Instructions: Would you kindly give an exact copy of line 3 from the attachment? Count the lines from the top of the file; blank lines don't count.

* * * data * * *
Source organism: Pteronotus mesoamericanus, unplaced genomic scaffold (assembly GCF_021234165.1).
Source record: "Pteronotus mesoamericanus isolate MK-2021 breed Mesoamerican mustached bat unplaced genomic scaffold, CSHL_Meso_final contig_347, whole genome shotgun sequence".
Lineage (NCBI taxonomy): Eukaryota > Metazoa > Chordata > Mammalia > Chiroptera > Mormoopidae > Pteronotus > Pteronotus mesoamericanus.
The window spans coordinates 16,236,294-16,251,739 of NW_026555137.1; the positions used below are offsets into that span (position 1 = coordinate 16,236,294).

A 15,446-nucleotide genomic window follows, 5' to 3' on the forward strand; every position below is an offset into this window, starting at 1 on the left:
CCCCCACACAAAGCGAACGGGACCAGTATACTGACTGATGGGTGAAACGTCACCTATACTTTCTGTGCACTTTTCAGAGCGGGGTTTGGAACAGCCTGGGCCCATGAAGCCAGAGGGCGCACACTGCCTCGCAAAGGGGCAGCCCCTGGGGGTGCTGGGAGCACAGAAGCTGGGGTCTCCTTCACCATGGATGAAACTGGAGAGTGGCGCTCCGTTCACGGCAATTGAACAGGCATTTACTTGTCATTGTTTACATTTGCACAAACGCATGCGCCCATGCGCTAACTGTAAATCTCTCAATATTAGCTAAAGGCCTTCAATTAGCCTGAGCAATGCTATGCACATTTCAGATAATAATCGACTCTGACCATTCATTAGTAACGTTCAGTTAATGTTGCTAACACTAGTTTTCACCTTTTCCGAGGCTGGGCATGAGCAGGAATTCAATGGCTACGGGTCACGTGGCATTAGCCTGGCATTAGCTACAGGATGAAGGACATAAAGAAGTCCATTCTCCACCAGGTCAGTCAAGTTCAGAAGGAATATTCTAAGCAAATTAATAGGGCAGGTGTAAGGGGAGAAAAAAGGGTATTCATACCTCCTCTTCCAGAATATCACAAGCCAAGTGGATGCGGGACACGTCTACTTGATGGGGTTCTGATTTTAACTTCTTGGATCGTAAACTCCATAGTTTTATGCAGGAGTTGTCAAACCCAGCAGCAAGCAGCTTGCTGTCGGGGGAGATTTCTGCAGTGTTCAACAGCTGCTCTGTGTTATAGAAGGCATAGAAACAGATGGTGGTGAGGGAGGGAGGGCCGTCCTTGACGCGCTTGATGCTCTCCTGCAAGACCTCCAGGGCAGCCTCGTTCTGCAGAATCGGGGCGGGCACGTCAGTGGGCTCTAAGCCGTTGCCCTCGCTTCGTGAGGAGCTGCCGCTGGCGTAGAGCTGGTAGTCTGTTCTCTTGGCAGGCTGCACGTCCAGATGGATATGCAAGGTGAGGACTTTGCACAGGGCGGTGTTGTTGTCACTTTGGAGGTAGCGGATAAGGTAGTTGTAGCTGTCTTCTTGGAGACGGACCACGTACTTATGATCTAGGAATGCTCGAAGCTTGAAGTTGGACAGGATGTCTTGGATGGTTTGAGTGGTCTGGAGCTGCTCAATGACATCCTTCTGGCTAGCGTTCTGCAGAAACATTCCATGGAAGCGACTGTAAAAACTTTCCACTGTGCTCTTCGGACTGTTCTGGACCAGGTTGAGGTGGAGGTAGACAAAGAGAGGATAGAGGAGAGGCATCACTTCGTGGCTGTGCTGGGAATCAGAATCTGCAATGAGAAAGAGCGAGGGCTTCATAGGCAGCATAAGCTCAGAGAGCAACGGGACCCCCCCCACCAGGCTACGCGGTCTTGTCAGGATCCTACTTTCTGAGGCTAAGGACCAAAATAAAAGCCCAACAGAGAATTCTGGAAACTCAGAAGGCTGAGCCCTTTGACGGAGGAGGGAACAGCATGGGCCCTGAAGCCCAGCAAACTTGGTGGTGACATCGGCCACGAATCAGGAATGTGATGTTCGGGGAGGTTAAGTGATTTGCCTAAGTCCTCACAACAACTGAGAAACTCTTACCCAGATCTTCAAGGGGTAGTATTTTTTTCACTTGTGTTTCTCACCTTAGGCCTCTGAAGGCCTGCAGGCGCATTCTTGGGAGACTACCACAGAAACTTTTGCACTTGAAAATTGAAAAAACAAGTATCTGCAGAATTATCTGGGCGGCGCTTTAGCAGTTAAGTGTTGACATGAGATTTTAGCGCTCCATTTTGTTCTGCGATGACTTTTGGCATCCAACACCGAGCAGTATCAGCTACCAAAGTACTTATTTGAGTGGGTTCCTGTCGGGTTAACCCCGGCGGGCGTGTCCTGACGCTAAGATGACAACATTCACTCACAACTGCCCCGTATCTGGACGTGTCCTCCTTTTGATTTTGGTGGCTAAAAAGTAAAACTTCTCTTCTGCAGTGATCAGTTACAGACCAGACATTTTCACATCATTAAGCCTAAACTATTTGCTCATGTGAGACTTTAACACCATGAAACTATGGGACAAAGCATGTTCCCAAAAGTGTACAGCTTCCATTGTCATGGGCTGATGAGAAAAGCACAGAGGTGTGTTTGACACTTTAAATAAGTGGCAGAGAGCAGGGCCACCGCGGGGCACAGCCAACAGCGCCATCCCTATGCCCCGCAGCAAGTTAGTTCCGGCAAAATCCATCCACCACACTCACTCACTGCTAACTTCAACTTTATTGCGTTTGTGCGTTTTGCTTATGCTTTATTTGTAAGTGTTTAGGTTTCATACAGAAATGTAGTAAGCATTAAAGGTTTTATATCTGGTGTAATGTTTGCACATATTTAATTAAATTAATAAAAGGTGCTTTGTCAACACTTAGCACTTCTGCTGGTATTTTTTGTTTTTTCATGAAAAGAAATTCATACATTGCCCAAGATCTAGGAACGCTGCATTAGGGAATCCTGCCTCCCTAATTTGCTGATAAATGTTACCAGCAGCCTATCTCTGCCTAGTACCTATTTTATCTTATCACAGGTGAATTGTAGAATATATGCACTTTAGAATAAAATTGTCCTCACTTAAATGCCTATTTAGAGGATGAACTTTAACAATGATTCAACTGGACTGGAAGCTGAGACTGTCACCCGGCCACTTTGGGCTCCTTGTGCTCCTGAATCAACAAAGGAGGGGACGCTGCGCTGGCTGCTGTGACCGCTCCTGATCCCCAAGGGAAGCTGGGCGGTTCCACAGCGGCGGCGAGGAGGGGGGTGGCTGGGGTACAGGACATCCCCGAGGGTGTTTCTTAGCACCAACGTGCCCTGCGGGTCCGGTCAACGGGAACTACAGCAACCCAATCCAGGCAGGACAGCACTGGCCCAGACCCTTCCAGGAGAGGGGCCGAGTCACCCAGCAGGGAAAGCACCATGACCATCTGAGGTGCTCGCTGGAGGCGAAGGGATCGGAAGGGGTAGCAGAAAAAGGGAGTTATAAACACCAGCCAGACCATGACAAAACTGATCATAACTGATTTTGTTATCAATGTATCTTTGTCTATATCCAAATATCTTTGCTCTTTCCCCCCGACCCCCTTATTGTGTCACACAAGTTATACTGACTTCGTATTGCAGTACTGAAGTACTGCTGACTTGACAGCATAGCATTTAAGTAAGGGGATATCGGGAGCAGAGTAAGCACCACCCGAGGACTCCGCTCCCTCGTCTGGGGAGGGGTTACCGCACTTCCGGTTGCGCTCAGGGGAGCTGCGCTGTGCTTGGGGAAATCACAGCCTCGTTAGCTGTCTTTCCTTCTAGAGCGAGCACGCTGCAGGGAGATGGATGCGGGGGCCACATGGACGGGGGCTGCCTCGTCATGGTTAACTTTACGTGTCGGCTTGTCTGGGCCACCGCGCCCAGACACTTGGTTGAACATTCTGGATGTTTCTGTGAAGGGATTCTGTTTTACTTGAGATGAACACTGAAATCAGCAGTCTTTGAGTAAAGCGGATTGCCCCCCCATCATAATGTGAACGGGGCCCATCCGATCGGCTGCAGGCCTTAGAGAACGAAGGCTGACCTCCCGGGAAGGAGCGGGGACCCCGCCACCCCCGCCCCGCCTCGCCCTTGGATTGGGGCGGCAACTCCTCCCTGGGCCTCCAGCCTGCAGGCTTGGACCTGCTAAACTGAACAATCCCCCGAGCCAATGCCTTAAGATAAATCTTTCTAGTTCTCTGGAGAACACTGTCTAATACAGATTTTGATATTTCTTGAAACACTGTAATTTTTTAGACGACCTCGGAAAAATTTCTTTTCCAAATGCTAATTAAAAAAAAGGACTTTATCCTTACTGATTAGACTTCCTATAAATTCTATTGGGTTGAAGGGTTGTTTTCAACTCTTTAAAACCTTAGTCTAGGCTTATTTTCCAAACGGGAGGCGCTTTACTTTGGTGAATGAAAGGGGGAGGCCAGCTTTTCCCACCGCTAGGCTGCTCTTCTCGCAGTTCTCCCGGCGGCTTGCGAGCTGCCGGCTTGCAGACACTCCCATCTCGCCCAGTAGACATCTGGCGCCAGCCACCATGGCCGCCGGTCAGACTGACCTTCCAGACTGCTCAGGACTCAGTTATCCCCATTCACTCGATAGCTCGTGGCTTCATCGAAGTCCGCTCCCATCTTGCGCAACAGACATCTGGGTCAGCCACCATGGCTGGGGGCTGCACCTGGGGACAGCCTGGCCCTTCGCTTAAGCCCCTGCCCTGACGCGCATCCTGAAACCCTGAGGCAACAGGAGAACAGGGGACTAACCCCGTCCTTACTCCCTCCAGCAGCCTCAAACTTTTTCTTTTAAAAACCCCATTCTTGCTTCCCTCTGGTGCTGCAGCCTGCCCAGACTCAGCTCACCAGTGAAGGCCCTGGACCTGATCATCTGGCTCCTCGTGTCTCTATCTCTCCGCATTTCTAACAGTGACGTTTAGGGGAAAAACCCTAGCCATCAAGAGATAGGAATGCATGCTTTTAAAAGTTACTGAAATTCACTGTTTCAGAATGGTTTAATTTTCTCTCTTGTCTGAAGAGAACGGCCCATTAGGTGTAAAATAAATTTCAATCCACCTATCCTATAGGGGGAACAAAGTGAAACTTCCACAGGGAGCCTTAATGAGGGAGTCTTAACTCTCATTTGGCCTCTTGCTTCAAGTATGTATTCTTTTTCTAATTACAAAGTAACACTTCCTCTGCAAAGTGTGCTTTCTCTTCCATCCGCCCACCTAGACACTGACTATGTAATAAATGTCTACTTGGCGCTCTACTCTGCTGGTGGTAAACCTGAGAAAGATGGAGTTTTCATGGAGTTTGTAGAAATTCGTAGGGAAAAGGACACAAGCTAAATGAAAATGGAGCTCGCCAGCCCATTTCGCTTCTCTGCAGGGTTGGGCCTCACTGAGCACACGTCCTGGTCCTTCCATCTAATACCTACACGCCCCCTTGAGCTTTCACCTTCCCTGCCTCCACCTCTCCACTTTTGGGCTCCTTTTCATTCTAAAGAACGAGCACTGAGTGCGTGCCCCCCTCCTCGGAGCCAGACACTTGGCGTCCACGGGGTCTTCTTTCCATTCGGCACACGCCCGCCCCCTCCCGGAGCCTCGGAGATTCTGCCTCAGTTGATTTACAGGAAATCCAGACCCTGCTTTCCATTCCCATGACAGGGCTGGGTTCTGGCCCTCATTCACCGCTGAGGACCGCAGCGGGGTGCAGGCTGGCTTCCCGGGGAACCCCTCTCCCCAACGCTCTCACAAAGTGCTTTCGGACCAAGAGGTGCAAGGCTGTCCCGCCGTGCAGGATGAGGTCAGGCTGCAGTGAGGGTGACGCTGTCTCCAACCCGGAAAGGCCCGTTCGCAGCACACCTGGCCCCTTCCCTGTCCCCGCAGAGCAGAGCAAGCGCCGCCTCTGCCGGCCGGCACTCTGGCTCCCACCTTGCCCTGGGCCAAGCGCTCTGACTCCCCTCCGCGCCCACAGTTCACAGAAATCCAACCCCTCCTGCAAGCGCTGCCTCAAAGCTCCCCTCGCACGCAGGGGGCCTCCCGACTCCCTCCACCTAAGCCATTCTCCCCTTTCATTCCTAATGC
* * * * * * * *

Lineage (NCBI taxonomy): Eukaryota > Metazoa > Chordata > Mammalia > Chiroptera > Mormoopidae > Pteronotus > Pteronotus mesoamericanus.